Society will expect CSR to move from doing good to nation building. Countries and citizens will call upon private enterprises to play a bigger role in addressing the core socioeconomic issues that affect them, such as growing wealth inequity and creating jobs for the digital economy.

Companies will reimagine employee volunteer programs to be strategic, curated, personalized, and purpose-aligned: employees expecting—if not demanding—that their employers help fulfill their broader purpose. This starts with meaningful work projects that articulates the broader consumer or societal impact, and provides employees with a platform for curated, personalized engagement. Pure grants and time-based projects won't suffice and employees will demand being matched against community volunteer projects that align to their own purpose, making the best use of their specific skills and core competencies.

CSR leaders will integrate technology and human-centered design to leapfrog social innovation. There will be a proliferation of innovations at the intersection of technology and every industry's core purpose—creating more value for their consumers and stakeholders. In a similar vein, CSR leaders of private enterprises and foundations will lead partnered efforts with the social sector, leveraging technology to leapfrog innovation by reimagining human-centered solutions to solve societal problems.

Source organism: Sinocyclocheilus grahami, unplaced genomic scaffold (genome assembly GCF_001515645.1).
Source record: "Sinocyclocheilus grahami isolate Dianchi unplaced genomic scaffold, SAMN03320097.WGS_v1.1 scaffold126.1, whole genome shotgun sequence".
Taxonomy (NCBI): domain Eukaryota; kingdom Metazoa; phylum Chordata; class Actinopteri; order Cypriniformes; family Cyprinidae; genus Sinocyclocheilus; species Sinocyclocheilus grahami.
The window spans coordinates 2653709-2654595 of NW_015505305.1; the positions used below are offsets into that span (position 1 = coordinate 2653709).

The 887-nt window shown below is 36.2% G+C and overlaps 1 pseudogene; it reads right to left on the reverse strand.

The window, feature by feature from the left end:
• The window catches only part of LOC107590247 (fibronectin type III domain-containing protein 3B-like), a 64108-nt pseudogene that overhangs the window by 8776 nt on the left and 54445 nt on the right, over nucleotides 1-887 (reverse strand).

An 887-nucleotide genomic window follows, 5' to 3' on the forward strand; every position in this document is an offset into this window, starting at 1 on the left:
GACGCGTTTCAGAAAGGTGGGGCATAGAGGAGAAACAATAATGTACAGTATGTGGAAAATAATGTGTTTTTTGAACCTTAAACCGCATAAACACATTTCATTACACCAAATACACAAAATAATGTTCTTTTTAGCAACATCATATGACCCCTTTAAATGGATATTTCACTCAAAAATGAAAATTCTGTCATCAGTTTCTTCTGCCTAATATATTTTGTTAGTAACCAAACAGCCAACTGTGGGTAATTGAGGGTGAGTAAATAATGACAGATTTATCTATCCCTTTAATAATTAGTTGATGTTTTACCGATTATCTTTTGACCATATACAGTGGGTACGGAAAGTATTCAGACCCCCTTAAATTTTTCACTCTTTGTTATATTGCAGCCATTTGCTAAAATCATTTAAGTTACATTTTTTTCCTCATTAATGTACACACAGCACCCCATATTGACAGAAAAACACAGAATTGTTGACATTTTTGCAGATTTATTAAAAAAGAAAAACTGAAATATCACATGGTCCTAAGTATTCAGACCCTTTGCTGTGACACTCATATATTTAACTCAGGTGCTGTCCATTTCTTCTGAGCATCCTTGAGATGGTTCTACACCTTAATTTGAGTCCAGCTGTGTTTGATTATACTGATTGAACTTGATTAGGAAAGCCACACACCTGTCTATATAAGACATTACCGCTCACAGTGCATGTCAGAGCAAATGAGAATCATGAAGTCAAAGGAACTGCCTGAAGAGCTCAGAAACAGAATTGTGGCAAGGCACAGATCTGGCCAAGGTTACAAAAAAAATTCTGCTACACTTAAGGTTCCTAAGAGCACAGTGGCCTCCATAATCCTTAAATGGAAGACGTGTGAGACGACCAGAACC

Executive Pay Gets Purposeful. With just ten years left to reach the United Nations Sustainable Development Goals by 2030, companies will be called upon to up their game in 2020 and tie sustainability impact to the most sacred line item: executive compensation. Tying compensation to progress made on environmental and social impact metrics will put sustainability at the heart of business strategy and operations. It will also require tangible, auditable progress for bold goals, helping to drive transparency around how deeply commitments are embedded into a business. Expect to see the most ambitious companies couple sustainability commitments with executive compensation (starting with the C-suite).

Redefining Capitalism. The 2020s will bring a decade of transition as consumers, governments, and citizens require companies to revamp traditional business models and account for natural capital and social capital hand-in-hand with financial performance. As the notion of capitalism continues to evolve, companies that proactively adapt by placing big bets on business models that are designed with sustainability and inclusive growth in mind will thrive.

As these insights suggest, the need for corporate purpose is becoming more important than ever. We look forward to working with the private sector in 2020 to continue this important conversation and find innovative ways to create greater impact. Learn more about CCC’s upcoming programming here.

Marc DeCourcey is the Senior Vice President of the U.S. Chamber of Commerce Foundation and leads its Corporate Citizenship Center.

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Marc DeCourcey

Marc DeCourcey